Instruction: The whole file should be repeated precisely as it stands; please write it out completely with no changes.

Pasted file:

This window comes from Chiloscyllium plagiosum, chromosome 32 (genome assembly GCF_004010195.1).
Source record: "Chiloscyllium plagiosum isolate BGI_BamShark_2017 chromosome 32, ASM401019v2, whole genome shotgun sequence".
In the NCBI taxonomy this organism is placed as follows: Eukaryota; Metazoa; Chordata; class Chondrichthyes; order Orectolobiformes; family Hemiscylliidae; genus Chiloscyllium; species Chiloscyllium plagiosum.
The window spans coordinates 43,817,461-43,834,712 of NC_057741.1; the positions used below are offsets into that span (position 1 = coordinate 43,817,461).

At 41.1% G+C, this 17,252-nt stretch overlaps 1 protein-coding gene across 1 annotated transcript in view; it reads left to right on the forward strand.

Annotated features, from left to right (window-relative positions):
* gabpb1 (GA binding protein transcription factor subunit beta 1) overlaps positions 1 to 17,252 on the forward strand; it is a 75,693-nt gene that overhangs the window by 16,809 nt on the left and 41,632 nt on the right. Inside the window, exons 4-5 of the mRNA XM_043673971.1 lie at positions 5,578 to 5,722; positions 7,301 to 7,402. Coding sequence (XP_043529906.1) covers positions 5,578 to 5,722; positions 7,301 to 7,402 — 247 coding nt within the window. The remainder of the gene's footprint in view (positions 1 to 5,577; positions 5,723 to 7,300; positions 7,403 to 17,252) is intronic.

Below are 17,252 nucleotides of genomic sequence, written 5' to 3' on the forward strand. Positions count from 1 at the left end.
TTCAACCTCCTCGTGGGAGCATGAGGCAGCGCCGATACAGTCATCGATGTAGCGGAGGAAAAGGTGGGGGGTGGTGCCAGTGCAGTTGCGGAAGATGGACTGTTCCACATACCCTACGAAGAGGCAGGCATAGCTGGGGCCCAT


This window comes from Chiloscyllium plagiosum, chromosome 32 (genome assembly GCF_004010195.1).
Source record: "Chiloscyllium plagiosum isolate BGI_BamShark_2017 chromosome 32, ASM401019v2, whole genome shotgun sequence".
In the NCBI taxonomy this organism is placed as follows: Eukaryota; Metazoa; Chordata; class Chondrichthyes; order Orectolobiformes; family Hemiscylliidae; genus Chiloscyllium; species Chiloscyllium plagiosum.
The window spans coordinates 43,817,461-43,834,712 of NC_057741.1; the positions used below are offsets into that span (position 1 = coordinate 43,817,461).

At 41.1% G+C, this 17,252-nt stretch overlaps 1 protein-coding gene across 1 annotated transcript in view; it reads left to right on the forward strand.

Annotated features, from left to right (window-relative positions):
* gabpb1 (GA binding protein transcription factor subunit beta 1) overlaps positions 1 to 17,252 on the forward strand; it is a 75,693-nt gene that overhangs the window by 16,809 nt on the left and 41,632 nt on the right. Inside the window, exons 4-5 of the mRNA XM_043673971.1 lie at positions 5,578 to 5,722; positions 7,301 to 7,402. Coding sequence (XP_043529906.1) covers positions 5,578 to 5,722; positions 7,301 to 7,402 — 247 coding nt within the window. The remainder of the gene's footprint in view (positions 1 to 5,577; positions 5,723 to 7,300; positions 7,403 to 17,252) is intronic.

Below are 17,252 nucleotides of genomic sequence, written 5' to 3' on the forward strand. Positions count from 1 at the left end.
TTCAACCTCCTCGTGGGAGCATGAGGCAGCGCCGATACAGTCATCGATGTAGCGGAGGAAAAGGTGGGGGGTGGTGCCAGTGCAGTTGCGGAAGATGGACTGTTCCACATACCCTACGAAGAGGCAGGCATAGCTGGGGCCCAT